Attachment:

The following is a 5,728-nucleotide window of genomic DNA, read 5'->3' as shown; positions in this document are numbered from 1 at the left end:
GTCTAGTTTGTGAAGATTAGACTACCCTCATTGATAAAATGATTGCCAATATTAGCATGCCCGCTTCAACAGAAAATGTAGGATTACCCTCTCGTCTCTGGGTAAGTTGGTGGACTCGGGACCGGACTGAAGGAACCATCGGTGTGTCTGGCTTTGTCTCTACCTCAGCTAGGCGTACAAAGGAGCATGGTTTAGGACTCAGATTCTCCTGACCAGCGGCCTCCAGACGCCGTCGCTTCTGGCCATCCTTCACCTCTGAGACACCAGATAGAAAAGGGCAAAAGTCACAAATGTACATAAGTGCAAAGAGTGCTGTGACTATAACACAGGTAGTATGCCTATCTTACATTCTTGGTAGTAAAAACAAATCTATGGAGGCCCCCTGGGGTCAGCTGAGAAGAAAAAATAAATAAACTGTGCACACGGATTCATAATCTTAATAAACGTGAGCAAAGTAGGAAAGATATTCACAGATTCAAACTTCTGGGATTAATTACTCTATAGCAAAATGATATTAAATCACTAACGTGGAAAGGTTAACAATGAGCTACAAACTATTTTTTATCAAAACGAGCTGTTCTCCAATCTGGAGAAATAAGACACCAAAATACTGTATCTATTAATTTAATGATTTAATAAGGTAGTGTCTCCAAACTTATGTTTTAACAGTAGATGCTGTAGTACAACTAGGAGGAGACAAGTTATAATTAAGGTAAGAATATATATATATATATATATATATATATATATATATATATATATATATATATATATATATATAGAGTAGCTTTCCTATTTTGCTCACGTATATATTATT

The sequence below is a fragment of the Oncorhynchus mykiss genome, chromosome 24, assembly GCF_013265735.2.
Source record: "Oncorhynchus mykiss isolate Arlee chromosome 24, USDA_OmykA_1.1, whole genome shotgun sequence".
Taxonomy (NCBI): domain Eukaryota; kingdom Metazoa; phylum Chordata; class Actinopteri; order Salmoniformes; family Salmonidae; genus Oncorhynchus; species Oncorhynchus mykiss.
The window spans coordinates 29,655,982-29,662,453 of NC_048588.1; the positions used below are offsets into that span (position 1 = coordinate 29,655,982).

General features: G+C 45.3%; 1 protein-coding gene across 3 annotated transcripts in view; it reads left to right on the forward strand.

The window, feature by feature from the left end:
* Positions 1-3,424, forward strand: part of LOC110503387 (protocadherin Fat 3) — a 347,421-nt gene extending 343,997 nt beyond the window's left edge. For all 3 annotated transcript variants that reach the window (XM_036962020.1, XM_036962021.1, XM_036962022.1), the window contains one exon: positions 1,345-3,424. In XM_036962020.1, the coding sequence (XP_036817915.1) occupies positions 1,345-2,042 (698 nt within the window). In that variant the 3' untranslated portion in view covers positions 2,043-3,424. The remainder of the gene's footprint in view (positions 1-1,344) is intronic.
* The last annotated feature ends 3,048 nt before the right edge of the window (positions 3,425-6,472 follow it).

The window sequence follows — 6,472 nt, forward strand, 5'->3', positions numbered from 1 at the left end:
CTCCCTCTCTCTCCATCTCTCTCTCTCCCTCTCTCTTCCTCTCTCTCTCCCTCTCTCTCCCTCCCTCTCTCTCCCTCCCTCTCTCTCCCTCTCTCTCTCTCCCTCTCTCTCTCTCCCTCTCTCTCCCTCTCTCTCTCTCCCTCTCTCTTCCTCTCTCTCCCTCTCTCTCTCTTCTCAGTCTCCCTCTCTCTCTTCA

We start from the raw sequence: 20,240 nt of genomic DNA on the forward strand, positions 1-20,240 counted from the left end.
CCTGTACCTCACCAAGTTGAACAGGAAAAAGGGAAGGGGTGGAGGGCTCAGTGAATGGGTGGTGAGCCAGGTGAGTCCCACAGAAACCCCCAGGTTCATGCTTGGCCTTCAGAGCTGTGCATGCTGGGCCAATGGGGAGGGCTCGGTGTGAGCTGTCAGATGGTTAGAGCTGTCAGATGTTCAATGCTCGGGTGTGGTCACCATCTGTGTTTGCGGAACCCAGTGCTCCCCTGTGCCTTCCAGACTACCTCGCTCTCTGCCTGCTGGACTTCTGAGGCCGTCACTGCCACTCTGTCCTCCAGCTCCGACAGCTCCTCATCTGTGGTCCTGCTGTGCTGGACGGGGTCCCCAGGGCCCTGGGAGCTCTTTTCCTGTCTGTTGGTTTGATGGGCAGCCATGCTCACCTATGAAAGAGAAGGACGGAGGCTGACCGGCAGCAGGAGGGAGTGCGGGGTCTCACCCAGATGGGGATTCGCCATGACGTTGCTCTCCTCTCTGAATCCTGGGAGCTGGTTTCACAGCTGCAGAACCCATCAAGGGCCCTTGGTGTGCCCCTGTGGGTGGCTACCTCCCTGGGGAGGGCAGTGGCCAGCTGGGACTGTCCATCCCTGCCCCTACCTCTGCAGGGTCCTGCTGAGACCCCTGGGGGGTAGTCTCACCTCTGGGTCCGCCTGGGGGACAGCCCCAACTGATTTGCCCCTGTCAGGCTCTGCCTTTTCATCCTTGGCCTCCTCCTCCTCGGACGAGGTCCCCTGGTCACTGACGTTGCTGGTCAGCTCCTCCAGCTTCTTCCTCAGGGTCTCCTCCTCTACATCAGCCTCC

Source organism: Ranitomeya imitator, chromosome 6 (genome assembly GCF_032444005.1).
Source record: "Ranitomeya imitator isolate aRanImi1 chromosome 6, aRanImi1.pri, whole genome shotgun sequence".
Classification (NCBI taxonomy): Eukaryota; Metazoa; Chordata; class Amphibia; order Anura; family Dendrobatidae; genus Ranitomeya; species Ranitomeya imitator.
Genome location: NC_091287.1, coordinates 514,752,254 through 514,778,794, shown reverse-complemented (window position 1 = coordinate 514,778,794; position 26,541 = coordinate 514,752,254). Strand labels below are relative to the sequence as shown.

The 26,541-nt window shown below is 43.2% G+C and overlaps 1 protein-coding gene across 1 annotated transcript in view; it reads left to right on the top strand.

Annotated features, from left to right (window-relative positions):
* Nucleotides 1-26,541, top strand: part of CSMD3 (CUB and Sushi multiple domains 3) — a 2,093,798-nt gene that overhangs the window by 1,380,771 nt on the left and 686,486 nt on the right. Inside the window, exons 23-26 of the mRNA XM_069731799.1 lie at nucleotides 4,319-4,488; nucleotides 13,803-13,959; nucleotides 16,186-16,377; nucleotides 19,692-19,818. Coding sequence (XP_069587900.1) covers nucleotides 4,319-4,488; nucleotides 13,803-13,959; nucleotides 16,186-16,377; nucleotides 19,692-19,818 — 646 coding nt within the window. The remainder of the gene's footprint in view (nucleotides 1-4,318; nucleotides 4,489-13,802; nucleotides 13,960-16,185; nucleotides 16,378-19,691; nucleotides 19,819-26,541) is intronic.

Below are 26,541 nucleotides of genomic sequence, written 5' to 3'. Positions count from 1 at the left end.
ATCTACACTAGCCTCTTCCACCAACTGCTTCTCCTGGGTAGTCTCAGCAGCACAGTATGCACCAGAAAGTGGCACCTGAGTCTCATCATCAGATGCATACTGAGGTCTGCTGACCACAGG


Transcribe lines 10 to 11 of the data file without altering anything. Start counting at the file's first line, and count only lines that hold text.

* The last annotated feature ends 3,048 nt before the right edge of the window (positions 3,425-6,472 follow it).

The window sequence follows — 6,472 nt, forward strand, 5'->3', positions numbered from 1 at the left end: